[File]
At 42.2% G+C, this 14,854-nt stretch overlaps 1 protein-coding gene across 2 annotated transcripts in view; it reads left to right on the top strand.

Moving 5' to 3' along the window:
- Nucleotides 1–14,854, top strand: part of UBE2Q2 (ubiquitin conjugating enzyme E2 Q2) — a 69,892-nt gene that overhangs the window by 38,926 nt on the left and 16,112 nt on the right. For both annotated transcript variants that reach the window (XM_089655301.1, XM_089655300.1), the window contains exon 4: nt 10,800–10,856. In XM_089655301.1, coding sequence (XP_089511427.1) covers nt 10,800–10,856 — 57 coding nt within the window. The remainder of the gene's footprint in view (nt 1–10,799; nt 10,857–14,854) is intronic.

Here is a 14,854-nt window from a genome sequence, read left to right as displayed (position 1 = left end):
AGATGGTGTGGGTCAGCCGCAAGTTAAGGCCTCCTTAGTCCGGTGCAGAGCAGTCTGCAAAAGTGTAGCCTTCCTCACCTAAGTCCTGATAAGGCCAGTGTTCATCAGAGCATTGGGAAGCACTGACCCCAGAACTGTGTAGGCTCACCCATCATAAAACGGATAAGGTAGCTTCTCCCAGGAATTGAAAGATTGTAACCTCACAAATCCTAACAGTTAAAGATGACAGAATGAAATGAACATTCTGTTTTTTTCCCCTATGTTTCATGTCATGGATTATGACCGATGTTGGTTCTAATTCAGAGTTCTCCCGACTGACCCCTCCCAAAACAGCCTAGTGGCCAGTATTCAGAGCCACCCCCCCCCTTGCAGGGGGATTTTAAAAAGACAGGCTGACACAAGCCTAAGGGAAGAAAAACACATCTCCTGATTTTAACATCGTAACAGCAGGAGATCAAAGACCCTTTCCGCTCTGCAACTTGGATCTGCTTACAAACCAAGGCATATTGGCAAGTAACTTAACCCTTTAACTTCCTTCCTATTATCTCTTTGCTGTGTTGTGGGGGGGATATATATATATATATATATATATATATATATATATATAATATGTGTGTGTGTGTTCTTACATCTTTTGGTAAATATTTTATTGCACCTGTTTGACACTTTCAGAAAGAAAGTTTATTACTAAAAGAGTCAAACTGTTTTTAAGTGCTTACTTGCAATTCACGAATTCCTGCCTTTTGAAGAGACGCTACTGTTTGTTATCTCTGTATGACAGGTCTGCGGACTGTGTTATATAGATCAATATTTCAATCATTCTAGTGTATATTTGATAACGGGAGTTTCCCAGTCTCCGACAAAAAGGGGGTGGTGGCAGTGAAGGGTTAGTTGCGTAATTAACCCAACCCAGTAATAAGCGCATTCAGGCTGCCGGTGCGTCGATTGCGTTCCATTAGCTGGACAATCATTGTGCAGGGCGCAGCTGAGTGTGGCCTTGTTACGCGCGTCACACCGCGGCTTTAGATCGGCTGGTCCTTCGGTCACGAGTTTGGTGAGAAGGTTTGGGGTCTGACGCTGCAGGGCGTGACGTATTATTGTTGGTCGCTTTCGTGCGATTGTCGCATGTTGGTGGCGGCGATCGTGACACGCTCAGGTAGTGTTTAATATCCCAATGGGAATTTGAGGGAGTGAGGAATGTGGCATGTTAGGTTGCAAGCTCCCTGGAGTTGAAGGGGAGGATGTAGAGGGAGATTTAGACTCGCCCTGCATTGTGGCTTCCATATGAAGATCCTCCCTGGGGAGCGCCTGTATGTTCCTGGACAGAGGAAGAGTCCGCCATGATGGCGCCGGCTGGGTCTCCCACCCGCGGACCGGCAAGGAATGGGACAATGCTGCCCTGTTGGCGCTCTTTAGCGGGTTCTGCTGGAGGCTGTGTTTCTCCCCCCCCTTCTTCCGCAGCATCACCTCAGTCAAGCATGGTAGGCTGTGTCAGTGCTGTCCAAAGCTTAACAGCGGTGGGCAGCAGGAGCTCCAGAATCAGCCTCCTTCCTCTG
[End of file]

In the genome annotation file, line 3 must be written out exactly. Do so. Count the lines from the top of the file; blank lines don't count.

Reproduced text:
- Nucleotides 1–14,854, top strand: part of UBE2Q2 (ubiquitin conjugating enzyme E2 Q2) — a 69,892-nt gene that overhangs the window by 38,926 nt on the left and 16,112 nt on the right. For both annotated transcript variants that reach the window (XM_089655301.1, XM_089655300.1), the window contains exon 4: nt 10,800–10,856. In XM_089655301.1, coding sequence (XP_089511427.1) covers nt 10,800–10,856 — 57 coding nt within the window. The remainder of the gene's footprint in view (nt 1–10,799; nt 10,857–14,854) is intronic.